I have had dodgy feet for pretty much all of my life. I have high arches, hallux rigidus in my right big toe (due to a suspected broken toe a few years ago) and Morton’s toe (a long second toe which causes pain in the ball of my foot when running). If I was a horse, they’d probably shoot me. So, I was excited to read about a new shoe design that seemed to not only accommodate all my issues, but would make me faster. I was keen to give them a run.
The Airia One incorporates an innovative biomechanical design, which the manufacturer claims affects your stride and alters your muscle usage. This leads to an improved performance. The sole of the shoe is asymmetric; it is thinner on the inside and sharply angled, with an upward pointing toe, which optimizes the biomechanics. The shoe’s inspiration comes from the wheel, with designers stating that it provides the runner with a wheel-like motion that makes running more smooth and stable.
This shoe has been decades in the making, with every aspect of the shoe analysed and tweaked to maximise and utilise the power of the human body. Its designers are convinced that wearing a pair of these running shoes will not only enhance your comfort by correcting poor biomechanics but will also improve your performance. They claim that 8 out of 10 runners wearing the shoes noticed an increase in pace ranging from between 1% and 7%.
The shoes are most definitely geared towards the more serious athlete. It’s not easy to walk in them, so they’re not a shoe to wear when you pop down to the shops or pick up the kids from school. There is a breaking-in period for them; the manufacturers recommend that you run up to 10km in them before you decide if they’re right for you. There can be some calf discomfort when you first start running in the Airia One, but this soon settles as you get used to them.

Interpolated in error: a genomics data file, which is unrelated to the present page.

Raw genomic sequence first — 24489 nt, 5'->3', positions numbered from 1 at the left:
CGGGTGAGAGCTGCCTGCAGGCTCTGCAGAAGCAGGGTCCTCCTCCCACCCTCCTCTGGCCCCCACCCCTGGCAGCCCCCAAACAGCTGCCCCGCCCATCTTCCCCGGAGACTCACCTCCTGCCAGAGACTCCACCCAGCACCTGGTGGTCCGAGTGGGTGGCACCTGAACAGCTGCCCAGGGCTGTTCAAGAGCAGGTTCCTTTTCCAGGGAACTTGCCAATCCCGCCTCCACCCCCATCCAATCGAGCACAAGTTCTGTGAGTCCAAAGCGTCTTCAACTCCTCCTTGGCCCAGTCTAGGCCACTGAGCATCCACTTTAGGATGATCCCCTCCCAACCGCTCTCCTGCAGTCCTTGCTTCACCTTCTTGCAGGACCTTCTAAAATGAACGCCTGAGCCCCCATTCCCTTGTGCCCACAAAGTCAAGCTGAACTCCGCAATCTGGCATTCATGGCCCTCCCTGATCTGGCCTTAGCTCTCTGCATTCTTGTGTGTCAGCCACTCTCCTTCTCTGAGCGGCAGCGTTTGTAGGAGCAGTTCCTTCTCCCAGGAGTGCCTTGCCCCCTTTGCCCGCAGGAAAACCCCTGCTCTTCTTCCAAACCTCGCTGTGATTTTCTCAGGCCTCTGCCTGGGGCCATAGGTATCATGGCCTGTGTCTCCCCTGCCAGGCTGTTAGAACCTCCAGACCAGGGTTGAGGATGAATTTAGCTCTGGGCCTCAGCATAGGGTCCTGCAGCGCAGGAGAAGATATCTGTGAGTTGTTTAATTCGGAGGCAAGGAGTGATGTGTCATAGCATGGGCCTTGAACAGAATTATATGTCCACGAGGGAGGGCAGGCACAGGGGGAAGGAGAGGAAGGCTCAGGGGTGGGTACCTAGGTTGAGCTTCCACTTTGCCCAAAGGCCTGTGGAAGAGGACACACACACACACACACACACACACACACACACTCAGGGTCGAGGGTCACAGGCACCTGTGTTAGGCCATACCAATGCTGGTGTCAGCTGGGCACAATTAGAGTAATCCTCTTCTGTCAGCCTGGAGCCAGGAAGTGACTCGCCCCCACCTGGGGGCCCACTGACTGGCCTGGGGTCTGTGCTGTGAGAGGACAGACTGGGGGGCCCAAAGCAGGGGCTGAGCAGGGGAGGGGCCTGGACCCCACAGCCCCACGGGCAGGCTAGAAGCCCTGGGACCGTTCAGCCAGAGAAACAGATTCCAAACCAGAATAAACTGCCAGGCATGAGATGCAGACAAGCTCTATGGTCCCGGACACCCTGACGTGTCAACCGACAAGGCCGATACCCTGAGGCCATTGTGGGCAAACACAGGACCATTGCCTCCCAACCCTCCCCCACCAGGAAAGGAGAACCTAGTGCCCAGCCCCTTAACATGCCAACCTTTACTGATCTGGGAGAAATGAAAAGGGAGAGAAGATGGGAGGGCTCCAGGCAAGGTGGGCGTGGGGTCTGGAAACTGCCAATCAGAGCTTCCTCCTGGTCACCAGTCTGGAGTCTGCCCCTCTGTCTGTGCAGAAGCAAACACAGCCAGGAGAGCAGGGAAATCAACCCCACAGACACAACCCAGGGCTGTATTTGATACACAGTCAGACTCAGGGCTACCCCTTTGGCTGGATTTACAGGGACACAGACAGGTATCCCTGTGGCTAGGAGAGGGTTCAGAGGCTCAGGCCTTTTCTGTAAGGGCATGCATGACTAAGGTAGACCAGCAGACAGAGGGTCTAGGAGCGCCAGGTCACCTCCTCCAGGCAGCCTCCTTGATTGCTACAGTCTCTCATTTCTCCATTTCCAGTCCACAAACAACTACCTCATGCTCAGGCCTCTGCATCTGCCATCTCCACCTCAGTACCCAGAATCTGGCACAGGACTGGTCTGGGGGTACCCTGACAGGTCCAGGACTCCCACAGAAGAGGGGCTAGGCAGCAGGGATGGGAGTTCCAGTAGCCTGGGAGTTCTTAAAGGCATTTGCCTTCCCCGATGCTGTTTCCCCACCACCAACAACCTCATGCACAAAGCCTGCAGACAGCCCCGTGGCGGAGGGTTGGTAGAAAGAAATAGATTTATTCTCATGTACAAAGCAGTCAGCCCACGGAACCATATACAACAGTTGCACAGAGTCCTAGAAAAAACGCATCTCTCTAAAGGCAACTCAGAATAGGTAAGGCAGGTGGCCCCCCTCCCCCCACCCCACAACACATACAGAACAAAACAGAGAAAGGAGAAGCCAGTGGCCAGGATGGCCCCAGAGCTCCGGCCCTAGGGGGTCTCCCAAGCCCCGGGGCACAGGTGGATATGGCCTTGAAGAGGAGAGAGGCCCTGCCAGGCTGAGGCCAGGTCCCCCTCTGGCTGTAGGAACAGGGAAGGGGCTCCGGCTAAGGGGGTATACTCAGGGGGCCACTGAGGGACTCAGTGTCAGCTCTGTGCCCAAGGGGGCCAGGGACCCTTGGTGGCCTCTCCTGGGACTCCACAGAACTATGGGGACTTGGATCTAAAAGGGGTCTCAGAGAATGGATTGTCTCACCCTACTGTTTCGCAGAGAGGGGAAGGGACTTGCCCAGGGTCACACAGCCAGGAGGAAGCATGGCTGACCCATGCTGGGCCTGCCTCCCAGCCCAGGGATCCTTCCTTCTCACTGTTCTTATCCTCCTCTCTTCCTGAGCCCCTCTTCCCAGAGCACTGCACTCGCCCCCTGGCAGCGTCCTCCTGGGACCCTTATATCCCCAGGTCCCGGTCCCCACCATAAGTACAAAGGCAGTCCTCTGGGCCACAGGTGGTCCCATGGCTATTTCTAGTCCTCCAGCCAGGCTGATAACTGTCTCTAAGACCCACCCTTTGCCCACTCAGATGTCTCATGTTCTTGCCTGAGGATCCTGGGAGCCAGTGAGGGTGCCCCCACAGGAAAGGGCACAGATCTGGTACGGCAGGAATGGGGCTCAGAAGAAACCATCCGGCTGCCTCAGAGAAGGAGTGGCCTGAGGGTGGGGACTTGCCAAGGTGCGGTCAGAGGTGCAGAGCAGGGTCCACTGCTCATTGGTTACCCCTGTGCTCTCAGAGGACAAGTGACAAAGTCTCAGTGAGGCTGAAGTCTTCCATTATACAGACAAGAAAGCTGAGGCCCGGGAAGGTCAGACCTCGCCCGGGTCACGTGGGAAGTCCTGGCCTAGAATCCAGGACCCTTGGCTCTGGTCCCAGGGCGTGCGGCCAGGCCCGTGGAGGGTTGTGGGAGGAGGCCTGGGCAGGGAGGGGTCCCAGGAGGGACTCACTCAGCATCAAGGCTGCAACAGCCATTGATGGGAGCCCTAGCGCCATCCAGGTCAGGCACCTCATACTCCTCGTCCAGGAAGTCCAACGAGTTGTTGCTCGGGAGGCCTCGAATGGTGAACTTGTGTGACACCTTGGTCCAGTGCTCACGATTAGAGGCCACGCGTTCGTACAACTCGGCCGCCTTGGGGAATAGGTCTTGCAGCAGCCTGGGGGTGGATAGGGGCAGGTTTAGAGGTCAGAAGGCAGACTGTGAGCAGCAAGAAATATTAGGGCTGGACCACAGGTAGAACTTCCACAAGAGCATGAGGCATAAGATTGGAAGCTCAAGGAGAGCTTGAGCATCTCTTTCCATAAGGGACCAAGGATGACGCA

So, did this shoe work for me?
Sometimes, running with your dog just doesn’t seem to go according to plan. Your dog might lag behind, or he might want to stop after just a few kilometres or he may even run in front and trip you up. All of these can take the pleasure out of sharing a run with your four legged buddy. So what can you do about these problems? In a nutshell, it all boils down to training.
Any behaviour has a reason behind it: a dog might react in a certain way in a particular situation because of fear, excitement, previous training, or because of an innate breed-related behavioural characteristic. Dogs are also very good at picking up on cues you give them, and they learn what’s going to happen next. That’s why lots of dogs get excited when they see their lead – they know they’ll be going out. If you’re trying to train your dog to run well with you, then it’s worth considering bringing in one or two new cues which he will learn to associate specifically with running. You might use a running harness he doesn’t wear at any other time, or you might choose a really tasty food treat that you never give him except when you’re running. Over time, your dog will learn what’s expected of him when that particular harness or treat is in use.